I felt the same little thrill today, as I watched him snap that infant carseat into the rear of the car, just like Michael did when we brought home each of our boys. He’s taking home his little son, I thought, just like I did. Not in a Bentley, mind you. Not with a billion people watching the whole event live. But it was another connection, however small.

It was, I don’t mind saying, a fun afternoon. And it felt like something was coming full circle.

Congratulations to the new family.

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Responses

  1. Aww. That is a sweet story!

    • I’m just so tickled that a 2-minute Google search yielded all that information about it!

  2. Squee! I’m bookmarking this post to read over and over because it is just so full of awesome. Sure, I didn’t leave the hospital wearing a super cute dress, and my hair was in a ponytail, and we didn’t have any fans watching, but I KNOW WHAT YOU MEAN. Eeee, baby.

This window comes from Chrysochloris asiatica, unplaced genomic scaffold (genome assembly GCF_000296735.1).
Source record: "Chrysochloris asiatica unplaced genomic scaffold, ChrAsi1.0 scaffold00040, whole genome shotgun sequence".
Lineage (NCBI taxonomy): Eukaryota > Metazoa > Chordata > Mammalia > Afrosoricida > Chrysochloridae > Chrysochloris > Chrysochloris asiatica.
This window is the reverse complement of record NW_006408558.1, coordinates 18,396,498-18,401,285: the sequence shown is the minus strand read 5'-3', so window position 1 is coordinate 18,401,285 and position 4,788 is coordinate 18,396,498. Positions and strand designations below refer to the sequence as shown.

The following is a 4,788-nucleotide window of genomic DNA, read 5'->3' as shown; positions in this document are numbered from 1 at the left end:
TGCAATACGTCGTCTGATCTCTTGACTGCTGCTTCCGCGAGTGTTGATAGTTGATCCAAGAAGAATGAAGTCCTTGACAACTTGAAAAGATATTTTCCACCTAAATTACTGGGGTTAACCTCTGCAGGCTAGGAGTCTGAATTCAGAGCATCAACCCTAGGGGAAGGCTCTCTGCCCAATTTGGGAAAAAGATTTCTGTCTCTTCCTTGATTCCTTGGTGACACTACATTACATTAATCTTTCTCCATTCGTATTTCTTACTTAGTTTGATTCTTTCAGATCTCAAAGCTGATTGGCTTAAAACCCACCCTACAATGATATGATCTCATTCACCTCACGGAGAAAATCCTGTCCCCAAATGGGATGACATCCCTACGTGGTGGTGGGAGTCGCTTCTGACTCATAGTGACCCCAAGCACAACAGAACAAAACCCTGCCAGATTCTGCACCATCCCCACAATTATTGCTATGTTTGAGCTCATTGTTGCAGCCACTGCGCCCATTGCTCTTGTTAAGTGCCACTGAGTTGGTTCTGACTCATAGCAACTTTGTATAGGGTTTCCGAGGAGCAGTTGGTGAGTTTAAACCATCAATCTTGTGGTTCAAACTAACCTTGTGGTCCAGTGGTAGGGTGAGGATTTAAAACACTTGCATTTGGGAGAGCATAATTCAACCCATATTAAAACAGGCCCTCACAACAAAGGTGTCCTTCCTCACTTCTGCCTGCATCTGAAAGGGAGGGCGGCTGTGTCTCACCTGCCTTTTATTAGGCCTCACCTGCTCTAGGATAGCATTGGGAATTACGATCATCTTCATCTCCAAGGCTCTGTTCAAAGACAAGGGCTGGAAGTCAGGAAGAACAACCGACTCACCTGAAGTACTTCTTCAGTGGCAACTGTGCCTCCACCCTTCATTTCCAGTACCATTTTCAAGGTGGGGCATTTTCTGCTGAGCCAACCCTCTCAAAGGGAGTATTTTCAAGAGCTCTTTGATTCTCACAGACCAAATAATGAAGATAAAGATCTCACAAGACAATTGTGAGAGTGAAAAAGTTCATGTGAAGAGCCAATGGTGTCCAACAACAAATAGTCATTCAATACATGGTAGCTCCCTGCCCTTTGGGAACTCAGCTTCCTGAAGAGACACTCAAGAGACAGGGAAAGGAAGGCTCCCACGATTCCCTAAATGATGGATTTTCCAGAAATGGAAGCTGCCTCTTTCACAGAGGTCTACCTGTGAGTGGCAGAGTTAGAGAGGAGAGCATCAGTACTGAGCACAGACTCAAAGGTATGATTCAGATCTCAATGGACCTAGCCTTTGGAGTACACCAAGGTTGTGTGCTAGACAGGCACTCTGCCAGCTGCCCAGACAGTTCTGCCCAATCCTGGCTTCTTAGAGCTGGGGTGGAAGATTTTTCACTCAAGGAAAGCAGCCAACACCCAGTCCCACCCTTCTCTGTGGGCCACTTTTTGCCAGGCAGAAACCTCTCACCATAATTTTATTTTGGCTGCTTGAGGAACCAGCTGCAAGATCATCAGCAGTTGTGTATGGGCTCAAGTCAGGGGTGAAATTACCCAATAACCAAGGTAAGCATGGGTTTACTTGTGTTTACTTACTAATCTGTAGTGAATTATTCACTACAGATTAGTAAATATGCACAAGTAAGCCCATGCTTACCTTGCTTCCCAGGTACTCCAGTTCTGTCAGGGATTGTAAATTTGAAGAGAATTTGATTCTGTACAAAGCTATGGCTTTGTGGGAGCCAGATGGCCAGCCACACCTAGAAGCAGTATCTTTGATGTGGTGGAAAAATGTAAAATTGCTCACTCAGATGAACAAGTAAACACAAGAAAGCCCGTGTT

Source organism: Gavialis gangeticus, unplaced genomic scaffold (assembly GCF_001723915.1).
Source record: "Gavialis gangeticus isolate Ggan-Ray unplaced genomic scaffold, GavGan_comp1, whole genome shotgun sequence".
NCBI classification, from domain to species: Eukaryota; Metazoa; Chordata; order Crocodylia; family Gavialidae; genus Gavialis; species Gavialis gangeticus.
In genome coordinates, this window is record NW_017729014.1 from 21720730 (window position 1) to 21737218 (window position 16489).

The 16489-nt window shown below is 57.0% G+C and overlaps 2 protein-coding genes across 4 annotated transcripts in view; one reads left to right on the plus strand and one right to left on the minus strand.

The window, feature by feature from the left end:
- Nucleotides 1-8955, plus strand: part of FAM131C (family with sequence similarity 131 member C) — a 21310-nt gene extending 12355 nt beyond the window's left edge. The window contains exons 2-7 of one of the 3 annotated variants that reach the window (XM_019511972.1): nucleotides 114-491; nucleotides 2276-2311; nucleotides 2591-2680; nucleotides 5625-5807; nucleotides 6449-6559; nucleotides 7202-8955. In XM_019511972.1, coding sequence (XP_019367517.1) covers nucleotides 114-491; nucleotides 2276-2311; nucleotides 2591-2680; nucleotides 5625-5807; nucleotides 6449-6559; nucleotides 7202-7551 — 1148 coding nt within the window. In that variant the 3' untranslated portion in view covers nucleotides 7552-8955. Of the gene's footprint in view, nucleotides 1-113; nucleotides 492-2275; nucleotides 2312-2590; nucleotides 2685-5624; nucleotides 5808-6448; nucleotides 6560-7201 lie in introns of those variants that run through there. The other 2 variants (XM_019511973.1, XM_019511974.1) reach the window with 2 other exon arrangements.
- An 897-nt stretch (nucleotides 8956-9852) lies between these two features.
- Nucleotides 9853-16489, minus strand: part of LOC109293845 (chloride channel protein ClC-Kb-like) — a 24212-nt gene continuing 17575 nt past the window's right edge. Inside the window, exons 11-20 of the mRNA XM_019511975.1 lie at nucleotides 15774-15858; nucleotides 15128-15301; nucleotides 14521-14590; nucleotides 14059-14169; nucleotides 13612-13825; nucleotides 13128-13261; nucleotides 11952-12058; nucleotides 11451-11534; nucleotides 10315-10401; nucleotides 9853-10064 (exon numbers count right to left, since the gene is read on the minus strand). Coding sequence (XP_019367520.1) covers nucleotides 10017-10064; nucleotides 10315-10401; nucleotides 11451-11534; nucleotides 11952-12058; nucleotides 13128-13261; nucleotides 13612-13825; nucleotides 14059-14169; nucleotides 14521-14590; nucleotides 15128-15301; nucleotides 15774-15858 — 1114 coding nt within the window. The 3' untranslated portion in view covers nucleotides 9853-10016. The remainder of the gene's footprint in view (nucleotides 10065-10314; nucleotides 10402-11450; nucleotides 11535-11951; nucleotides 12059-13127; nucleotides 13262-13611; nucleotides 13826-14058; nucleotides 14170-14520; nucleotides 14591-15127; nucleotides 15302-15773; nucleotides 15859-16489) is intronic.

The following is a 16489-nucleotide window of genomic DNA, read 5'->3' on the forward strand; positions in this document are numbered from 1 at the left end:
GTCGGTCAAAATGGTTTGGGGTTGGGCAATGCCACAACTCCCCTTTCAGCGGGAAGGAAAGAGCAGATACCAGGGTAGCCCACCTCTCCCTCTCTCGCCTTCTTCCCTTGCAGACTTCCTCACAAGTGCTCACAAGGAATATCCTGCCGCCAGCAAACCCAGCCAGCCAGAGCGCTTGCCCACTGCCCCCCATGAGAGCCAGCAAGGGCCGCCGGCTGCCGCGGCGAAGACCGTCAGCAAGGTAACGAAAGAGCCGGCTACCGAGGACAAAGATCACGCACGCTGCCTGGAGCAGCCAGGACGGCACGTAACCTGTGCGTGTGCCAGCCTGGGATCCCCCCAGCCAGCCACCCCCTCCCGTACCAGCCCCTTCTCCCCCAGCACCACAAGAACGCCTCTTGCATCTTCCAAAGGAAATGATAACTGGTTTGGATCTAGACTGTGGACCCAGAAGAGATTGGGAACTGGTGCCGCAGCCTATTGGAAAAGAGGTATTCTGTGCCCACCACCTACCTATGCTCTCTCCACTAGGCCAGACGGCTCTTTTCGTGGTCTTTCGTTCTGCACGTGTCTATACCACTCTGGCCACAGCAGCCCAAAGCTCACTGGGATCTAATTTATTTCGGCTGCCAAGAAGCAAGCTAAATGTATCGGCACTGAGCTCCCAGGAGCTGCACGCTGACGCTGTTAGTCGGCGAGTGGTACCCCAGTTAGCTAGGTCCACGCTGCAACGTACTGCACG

Also? That description of the dress is absolutely awesome. That would have been so IT in 1983! Quilting! Shimmering! Peplum! I love that you wore the jacket!

    • I think we need to bring back quilting, shimmering, and peplum. We could sell it on Etsy and probably make a fortune.

  3. How exciting!!! I’m with you, he wore that jacket proudly!! 😀
    I also got a little choked up when I saw William take the wheel – I can imagine his thought was very much “I’m the Dad, this is *my* job to get baby home safely” Because really, they have an army of drivers, I’m sure…